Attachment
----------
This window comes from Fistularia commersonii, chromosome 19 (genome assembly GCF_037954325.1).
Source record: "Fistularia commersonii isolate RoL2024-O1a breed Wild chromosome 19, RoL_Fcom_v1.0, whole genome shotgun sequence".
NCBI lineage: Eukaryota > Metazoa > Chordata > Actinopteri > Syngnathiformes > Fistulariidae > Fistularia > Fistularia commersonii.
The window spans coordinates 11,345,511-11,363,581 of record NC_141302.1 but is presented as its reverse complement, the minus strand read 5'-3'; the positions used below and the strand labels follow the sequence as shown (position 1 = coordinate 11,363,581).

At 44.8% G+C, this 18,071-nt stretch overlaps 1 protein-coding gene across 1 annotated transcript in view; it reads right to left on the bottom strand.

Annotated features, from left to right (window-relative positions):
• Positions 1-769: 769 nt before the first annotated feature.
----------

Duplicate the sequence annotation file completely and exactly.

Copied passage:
This window comes from Fistularia commersonii, chromosome 19 (genome assembly GCF_037954325.1).
Source record: "Fistularia commersonii isolate RoL2024-O1a breed Wild chromosome 19, RoL_Fcom_v1.0, whole genome shotgun sequence".
NCBI lineage: Eukaryota > Metazoa > Chordata > Actinopteri > Syngnathiformes > Fistulariidae > Fistularia > Fistularia commersonii.
The window spans coordinates 11,345,511-11,363,581 of record NC_141302.1 but is presented as its reverse complement, the minus strand read 5'-3'; the positions used below and the strand labels follow the sequence as shown (position 1 = coordinate 11,363,581).

At 44.8% G+C, this 18,071-nt stretch overlaps 1 protein-coding gene across 1 annotated transcript in view; it reads right to left on the bottom strand.

Annotated features, from left to right (window-relative positions):
• Positions 1-769: 769 nt before the first annotated feature.